Cisco’s $50 million will go toward this program, ensuring students do not have to borrow more student debt than they can pay off.

Insider reported last month that Black borrowers typically owe 50% more student debt than white borrowers, and four years later, Black borrowers owe 100% more. That’s why 36 civil rights organizations called on President Joe Biden to cancel $50,000 in student debt per borrower to help close racial disparities that have put those borrowers “on the brink of financial devastation.”

“Student debt cancellation will help Black and brown borrowers build wealth and enable our economy to move forward as millions of Americans are able to start families, buy homes, and set up small businesses,” the organizations, including the National Association for the Advancement of Colored People (NAACP), said.

Biden has not yet committed to canceling $50,000 in student debt – he is having the Education and Justice Departments review his authority to do so – but in his $4 trillion infrastructure proposal, he did include a $39 billion program that provides two years of subsidized tuition for those earning less than $125,000 enrolled in a four-year HBCU or MSI.

SFI is planning to launch its programs in the fall, and Cisco’s investment is critical in furthering the initiative’s goal of ensuring success for students at HBCUs and MSIs.

“This partnership is an investment in our future workforce, empowering AA/Black STEM students and equipping them with the financial and technology tools to be resilient and successful long term,” Maria Martinez, Cisco’s chief operating officer, said in a statement. “We remain committed to this community – to be seen, heard, valued, and invested in.”

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Biden’s Education Secretary allows undocumented college students to access stimulus funds

GettyImages-dreamers-daca-supreme-court
Advocates for immigrants with Deferred Action for Childhood Arrivals, or DACA, rally in front of the Supreme Court June 15, 2020 in Washington, DC.

  • Education Sec. Miguel Cardona said undocumented and international students can now receive stimulus aid.
  • This lifts a Trump-era policy that banned those students from receiving emergency aid.
  • The top Republican on House Education called it an insult while Senate Education’s top Democrat is relieved.
  • See more stories on Insider’s business page.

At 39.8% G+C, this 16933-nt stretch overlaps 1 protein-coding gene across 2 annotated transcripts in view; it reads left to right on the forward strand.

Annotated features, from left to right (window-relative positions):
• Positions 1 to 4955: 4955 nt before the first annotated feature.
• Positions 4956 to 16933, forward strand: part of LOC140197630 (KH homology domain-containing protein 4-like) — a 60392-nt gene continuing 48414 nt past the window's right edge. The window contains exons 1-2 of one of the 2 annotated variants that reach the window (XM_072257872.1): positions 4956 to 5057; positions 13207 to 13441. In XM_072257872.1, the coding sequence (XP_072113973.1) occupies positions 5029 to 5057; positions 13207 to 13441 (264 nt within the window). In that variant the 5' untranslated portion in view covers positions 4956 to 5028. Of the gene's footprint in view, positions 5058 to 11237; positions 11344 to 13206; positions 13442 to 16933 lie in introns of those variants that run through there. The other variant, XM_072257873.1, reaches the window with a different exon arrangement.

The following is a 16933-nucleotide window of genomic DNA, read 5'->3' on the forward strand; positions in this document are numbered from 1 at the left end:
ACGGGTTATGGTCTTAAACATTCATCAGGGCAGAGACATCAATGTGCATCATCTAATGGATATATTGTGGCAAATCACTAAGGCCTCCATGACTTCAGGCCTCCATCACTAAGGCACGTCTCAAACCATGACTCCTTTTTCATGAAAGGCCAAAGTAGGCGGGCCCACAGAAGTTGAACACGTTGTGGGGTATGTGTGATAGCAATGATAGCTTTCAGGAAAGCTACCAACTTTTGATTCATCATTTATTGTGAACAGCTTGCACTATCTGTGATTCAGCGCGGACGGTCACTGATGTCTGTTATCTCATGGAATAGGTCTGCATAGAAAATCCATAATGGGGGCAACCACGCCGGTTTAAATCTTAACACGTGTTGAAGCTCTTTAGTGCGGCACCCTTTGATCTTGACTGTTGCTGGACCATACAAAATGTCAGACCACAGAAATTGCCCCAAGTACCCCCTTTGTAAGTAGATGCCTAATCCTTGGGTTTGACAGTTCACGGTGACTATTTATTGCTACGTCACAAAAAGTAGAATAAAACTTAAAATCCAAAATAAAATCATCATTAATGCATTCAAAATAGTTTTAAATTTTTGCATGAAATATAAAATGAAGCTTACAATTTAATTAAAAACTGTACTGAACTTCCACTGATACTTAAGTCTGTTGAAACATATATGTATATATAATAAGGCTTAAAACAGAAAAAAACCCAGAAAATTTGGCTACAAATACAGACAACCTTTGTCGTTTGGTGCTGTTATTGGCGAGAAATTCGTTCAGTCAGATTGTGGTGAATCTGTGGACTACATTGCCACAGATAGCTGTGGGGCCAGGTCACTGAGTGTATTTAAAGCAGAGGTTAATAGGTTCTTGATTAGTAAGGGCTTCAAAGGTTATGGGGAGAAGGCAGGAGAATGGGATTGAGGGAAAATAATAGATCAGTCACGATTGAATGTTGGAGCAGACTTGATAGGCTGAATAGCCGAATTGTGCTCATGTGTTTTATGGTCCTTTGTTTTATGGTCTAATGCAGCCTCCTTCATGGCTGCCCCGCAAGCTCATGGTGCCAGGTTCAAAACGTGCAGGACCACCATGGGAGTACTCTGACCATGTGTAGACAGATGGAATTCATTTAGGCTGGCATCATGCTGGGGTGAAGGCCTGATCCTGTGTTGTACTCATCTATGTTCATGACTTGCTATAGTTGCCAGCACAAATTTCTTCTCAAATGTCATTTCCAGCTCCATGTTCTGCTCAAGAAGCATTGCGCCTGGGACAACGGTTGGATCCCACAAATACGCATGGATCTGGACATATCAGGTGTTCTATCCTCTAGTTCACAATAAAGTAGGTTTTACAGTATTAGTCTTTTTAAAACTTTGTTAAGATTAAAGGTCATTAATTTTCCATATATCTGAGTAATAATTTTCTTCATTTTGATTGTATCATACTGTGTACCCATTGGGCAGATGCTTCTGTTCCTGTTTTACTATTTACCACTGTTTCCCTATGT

President Joe Biden’s $1.9 trillion stimulus package included nearly $36 billion in emergency funding for struggling students, but international and undocumented students were ineligible to receive that aid – until now.

Secretary of Education Miguel Cardona just eliminated that rule.

“The pandemic didn’t discriminate on students,” Cardona said in a press call on Monday. “We know that the final rule will include all students, and we want to make sure that all students have an opportunity to have access to funds to help get them back on track.”

On Tuesday, the Biden administration issued a final rule that revised a Trump-era policy barring international and undocumented students from accessing emergency aid. In June, Trump’s Education Secretary Betsy DeVos had issued a rule stating only those who participate in federal student aid programs can receive stimulus money that shut out undocumented and international students, including those protected under the Deferred Action for Childhood Arrival program, also known as “Dreamers.”

DeVos’ rule also initially barred students who defaulted on student loans and those convicted of minor drug crimes from receiving aid, but that was lifted in January.

Cardona said during the call that the final rule will apply to all three rounds of stimulus funding and will ensure every student who needs it can access aid.

“What this does is really simplify the definition of a student,” Cardona said. “It makes it easier for colleges to administer the program and get the money in the hands of students sooner.”

DeVos’ policy met a number of legal challenges, including an ongoing lawsuit initiated by California Community Colleges that said they have kept millions of dollars received for grants because of DeVos’ limits on who is eligible to receive them.

Rep. Virginia Foxx – the top Republican on the House Education Committee – called it “an insult to every American.”

“President Biden is fueling an immigration crisis, and this final rule exacerbates the emergency at the southern border,” Foxx said in a statement. “I call on elected Democrats to stop swindling law-abiding citizens, put Americans first, and respect the sacrifice of hardworking taxpayers.”

But Chair of the Senate Education Committee Patty Murray said in a statement she was “relieved” Cardona took this step to give every struggling student needed aid.

Separately, the Education Department said in a Tuesday press release that it is now making available $36 billion in grants that will help over 5,000 institutions, including Historically Black Colleges and Universities (HBCUs), Tribally Controlled College or University, and Hispanic Serving Institutions.

“These funds are critical to ensuring that all of our nation’s students – particularly those disproportionately impacted by the COVID-19 pandemic – have the opportunity to enroll, continue their education, graduate, and pursue their careers,” Cardona said in a statement. “With this action, thousands of institutions will be able to provide direct relief to students who need it most, so we can make sure that we not only recover from the pandemic, but also build back even stronger than before.”

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Most voters support Biden’s American Families Plan, poll finds

U.S. President Joe Biden addresses a joint session of Congress as Vice President Kamala Harris (L) and Speaker of the House U.S. Rep. Nancy Pelosi (D-CA) (R) look on in the House chamber of the U.S. Capitol.
President Joe Biden addresses a joint session of Congress as Vice President Kamala Harris (L) and Speaker of the House U.S. Rep. Nancy Pelosi (D-CA) (R) look on in the House chamber of the Capitol.

  • A Morning Consult/Politico poll found 58% of voters support Biden’s American Families Plan.
  • Individual provisions within the plan, such as universal pre-K, are even more popular.
  • Republican lawmakers oppose the scope and price of the plan, calling it a “$4.1 trillion grab bag.”